So you’re wondering whether transferring to another department is the right thing for your career?The short answer is yes. The long answer includes three questions to determine whether your CURRENT organisation is the right place for a job switch.
But first, let’s start with the basics of why you might consider a move to a different department, which essentially boils down to this:
ARE YOU AMBITIOUS FOR THE TOP JOBS?
I’ve worked with 100s of women. The ones who make it to the top are those who get a wider range of experience in that company. The longer you are with a company, but working across different siloes - you get a better understanding of how the company works as a whole. You’ve seen it through ups and downs and you understand both the external market and internal politics far better than anyone joining the company from outside. This is vital as it’s expensive and time-consuming to onboard people, and half the time they don’t work out, something you might want to point out in your friendly way :)
YOU on the other hand, already know your way around and a wide range of contacts and advocates if you’ve worked across an organisation - you’re simply more memorable and have more allies. If you’re ambitious you don’t want to get stuck as being known as ‘Jane in accounts’.
So that brings me to whether or not your CURRENT EMPLOYER is the right place to look for internal transfers? That boils down to 3 questions to ask yourself on whether the company is a keeper, (even if the department isn’t.
1. Is the company a good long term employer with great benefits?
This is one of the main reasons to stay, but move to a different department. If you can’t answer yes, you’re better off moving to a different organisation completely rather than simply transferring to a different team. However, companies push to improve ‘employee engagement’ companies are wising up to how much people value generous parenting leave, flexible working, good pension contributions, holiday leave, tuition reimbursements and other factors. If they’ve got all of that and you still want a change, then a move to a different department would be better than a move outside the company.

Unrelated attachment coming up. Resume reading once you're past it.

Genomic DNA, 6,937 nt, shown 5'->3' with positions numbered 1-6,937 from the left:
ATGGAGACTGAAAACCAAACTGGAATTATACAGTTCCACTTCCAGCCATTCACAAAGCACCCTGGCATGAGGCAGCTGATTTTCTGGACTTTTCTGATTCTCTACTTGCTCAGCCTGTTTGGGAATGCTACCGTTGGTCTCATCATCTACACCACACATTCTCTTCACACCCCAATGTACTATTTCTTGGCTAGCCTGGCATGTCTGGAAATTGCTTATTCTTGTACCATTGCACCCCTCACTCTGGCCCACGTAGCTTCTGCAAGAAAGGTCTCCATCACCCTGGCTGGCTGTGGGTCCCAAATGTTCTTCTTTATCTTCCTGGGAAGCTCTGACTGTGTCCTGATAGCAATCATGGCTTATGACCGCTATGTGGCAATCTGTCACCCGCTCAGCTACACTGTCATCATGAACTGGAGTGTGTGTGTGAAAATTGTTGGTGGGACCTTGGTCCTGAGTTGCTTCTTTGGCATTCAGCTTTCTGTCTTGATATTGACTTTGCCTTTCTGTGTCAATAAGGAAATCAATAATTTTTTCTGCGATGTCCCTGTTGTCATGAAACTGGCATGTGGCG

2. Are you optimistic about the company’s future and its purpose?
You’ve probably had enough pep talks to get a sense of where the bus is headed. Is the company, and more specifically, the team you’d like to join growing? As importantly, do you like where that bus is headed? If so, stay in the company - but switch to a different department when you want a new challenge.
3. Can I get Profit and Loss responsibility?
Okay, so fiscal responsibility may not sound as sexy as it could be, but having experience with profit and loss responsibilities is vital for people who want to get ahead. The most common objection I hear about C-suite or Board appointments is of the candidate’s lack of Profit and Loss experience. They want someone who can tell their ‘Cash Flow’ from their’ Balance Sheet’. This particularly affects women. Women are less likely to be in those roles or seek them out. But if you’re ambitious, as we’ve already seen you are - then having a grasp of Profit and Loss is something you’ll need to develop on your way to the top. So get into a role in a department where you’ll get these skills.
Now let's increase your promotion opportunities...
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Suzanne Doyle-Morris, Author, Speaker & Gender Balance Expert for 25+ years.
Hear what I told BBC Radio about what to do about the worsening gender pay gap data